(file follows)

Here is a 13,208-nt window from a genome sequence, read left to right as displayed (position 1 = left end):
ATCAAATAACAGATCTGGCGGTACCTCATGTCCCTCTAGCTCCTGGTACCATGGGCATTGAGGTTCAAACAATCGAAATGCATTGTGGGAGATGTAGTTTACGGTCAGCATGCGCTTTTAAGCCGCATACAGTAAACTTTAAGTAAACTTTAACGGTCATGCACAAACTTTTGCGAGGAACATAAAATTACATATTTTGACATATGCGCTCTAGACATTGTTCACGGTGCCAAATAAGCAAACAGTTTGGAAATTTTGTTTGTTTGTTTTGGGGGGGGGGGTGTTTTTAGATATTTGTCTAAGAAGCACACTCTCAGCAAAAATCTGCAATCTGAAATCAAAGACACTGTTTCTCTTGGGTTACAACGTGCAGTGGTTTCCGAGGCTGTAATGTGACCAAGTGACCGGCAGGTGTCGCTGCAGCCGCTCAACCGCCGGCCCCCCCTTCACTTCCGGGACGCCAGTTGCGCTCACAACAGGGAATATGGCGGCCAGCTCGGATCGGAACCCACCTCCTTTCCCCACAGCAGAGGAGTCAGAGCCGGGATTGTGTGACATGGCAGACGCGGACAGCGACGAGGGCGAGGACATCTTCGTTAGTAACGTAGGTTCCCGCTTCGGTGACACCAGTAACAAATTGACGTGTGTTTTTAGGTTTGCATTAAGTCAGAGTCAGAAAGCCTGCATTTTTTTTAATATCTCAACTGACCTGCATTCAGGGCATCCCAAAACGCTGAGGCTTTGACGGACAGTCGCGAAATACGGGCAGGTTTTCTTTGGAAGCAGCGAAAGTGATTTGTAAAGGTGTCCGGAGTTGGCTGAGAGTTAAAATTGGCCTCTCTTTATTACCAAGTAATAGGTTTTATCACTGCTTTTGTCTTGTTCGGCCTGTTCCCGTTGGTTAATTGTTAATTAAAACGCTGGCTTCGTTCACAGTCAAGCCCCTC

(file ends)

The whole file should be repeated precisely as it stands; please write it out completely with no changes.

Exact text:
Here is a 13,208-nt window from a genome sequence, read left to right as displayed (position 1 = left end):
ATCAAATAACAGATCTGGCGGTACCTCATGTCCCTCTAGCTCCTGGTACCATGGGCATTGAGGTTCAAACAATCGAAATGCATTGTGGGAGATGTAGTTTACGGTCAGCATGCGCTTTTAAGCCGCATACAGTAAACTTTAAGTAAACTTTAACGGTCATGCACAAACTTTTGCGAGGAACATAAAATTACATATTTTGACATATGCGCTCTAGACATTGTTCACGGTGCCAAATAAGCAAACAGTTTGGAAATTTTGTTTGTTTGTTTTGGGGGGGGGGGTGTTTTTAGATATTTGTCTAAGAAGCACACTCTCAGCAAAAATCTGCAATCTGAAATCAAAGACACTGTTTCTCTTGGGTTACAACGTGCAGTGGTTTCCGAGGCTGTAATGTGACCAAGTGACCGGCAGGTGTCGCTGCAGCCGCTCAACCGCCGGCCCCCCCTTCACTTCCGGGACGCCAGTTGCGCTCACAACAGGGAATATGGCGGCCAGCTCGGATCGGAACCCACCTCCTTTCCCCACAGCAGAGGAGTCAGAGCCGGGATTGTGTGACATGGCAGACGCGGACAGCGACGAGGGCGAGGACATCTTCGTTAGTAACGTAGGTTCCCGCTTCGGTGACACCAGTAACAAATTGACGTGTGTTTTTAGGTTTGCATTAAGTCAGAGTCAGAAAGCCTGCATTTTTTTTAATATCTCAACTGACCTGCATTCAGGGCATCCCAAAACGCTGAGGCTTTGACGGACAGTCGCGAAATACGGGCAGGTTTTCTTTGGAAGCAGCGAAAGTGATTTGTAAAGGTGTCCGGAGTTGGCTGAGAGTTAAAATTGGCCTCTCTTTATTACCAAGTAATAGGTTTTATCACTGCTTTTGTCTTGTTCGGCCTGTTCCCGTTGGTTAATTGTTAATTAAAACGCTGGCTTCGTTCACAGTCAAGCCCCTC